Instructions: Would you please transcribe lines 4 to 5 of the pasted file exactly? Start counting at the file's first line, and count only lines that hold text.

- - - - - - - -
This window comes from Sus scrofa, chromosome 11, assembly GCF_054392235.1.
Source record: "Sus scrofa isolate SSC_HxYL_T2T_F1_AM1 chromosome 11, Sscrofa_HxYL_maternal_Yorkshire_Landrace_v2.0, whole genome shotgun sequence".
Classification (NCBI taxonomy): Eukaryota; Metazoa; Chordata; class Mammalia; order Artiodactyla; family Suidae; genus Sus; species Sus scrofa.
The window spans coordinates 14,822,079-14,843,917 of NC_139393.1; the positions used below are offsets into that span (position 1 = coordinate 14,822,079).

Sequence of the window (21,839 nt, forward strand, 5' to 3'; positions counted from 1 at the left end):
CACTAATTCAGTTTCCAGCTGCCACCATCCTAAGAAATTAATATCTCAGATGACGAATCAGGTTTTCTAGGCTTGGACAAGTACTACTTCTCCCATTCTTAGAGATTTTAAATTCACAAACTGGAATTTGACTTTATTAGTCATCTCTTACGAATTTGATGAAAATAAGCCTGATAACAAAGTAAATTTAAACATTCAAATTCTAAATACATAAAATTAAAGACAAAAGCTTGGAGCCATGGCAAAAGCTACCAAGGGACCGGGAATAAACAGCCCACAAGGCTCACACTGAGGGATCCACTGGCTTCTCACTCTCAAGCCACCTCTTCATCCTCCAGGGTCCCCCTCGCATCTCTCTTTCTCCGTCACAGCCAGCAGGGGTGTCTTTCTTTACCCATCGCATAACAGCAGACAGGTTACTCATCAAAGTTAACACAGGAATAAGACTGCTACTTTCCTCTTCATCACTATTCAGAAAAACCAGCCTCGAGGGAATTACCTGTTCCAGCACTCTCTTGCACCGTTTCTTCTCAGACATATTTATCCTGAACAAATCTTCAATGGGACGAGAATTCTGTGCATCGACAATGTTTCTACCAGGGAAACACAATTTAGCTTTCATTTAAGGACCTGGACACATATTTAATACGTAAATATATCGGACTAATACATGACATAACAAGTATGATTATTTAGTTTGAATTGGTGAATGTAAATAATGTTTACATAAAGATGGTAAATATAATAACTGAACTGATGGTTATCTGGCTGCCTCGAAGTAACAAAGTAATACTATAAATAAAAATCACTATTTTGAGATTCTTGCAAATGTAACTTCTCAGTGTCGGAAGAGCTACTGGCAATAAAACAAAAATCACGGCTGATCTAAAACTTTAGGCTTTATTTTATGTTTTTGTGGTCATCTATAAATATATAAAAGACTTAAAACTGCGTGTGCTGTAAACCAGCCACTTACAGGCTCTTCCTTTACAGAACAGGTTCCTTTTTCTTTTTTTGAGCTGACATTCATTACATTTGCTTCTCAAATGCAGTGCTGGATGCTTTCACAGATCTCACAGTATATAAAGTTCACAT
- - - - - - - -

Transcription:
The window spans coordinates 14,822,079-14,843,917 of NC_139393.1; the positions used below are offsets into that span (position 1 = coordinate 14,822,079).

Sequence of the window (21,839 nt, forward strand, 5' to 3'; positions counted from 1 at the left end):